Leaders who demonstrate a continual desire to learn and connect whenever possible help set a precedence of transparency and innovation in a school’s culture.
Early childhood education is important for nurturing academic growth later in a students’ life.
New research suggests that curiosity triggers chemical changes in the brain that help students better understand and retain information.
Educator Ramsey Musallam says that a teacher’s strongest tool — the force that draws students deeper into learning — is piquing students’ curiosity. In his classroom, Musallam follows three rules: curiosity comes first, embrace the mess, and reflect and revise.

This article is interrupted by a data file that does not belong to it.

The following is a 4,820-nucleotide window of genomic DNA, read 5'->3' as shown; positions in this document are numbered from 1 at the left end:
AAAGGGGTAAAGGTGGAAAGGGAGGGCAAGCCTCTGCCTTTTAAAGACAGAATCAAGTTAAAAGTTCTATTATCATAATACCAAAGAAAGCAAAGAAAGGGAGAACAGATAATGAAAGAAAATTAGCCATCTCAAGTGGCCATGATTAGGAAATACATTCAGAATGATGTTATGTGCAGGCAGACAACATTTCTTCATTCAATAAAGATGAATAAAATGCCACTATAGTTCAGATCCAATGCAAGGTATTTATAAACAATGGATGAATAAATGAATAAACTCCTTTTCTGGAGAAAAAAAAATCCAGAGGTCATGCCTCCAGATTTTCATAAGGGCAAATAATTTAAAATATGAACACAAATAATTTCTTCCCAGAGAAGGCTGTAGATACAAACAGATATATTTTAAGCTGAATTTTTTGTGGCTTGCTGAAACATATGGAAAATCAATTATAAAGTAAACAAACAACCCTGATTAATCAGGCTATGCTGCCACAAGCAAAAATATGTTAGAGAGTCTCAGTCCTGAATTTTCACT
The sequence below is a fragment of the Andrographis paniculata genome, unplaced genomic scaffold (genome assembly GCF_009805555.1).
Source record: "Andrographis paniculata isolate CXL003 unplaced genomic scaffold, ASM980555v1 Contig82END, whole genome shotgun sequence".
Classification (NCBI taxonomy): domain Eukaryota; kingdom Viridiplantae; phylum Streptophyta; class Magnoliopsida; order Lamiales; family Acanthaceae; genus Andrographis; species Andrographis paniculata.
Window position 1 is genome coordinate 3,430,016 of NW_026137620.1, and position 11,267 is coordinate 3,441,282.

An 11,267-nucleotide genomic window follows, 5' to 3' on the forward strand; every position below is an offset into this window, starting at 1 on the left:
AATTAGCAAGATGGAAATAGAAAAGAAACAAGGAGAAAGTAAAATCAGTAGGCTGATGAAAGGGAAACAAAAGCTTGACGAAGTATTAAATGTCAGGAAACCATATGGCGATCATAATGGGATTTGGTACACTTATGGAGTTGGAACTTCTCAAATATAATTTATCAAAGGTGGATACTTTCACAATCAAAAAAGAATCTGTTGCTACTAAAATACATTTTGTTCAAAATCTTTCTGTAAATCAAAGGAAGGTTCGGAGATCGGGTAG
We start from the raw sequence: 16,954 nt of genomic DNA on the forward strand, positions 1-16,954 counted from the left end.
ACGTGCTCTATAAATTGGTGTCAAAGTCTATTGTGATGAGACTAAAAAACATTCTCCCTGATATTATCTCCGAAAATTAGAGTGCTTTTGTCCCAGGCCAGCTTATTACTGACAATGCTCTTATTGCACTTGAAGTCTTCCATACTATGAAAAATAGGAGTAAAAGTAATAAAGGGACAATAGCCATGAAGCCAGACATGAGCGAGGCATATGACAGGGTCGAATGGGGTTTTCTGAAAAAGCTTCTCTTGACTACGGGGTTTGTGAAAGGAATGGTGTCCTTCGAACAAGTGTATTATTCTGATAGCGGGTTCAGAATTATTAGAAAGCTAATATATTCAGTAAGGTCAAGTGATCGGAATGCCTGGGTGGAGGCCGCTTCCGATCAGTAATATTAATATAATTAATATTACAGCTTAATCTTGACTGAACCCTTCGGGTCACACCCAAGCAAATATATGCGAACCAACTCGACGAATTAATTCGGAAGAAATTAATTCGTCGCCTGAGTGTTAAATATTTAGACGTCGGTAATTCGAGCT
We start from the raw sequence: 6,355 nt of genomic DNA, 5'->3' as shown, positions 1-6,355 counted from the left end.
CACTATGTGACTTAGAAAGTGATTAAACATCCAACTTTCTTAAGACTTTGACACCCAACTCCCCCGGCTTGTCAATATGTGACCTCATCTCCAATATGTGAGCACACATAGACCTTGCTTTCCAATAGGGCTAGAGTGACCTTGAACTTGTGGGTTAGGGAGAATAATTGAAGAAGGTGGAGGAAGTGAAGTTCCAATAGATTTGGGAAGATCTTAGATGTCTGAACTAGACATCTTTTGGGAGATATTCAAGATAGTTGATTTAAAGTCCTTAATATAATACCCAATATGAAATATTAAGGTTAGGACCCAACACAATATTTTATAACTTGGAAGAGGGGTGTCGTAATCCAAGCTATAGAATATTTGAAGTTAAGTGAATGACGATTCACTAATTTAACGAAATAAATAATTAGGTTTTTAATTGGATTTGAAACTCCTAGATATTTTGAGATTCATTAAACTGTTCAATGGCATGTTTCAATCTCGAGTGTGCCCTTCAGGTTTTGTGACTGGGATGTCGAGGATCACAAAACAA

Curiosity is the engine of intellectual achievement—it’s what drives us to keep learning, keep trying, keep pushing forward. But how does one generate curiosity, in oneself or others? George Loewenstein, a professor of economics and psychology at Carnegie Mellon University, proposed an answer in a classic 1994 paper, “The Psychology of Curiosity.” Curiosity arises, Loewenstein […]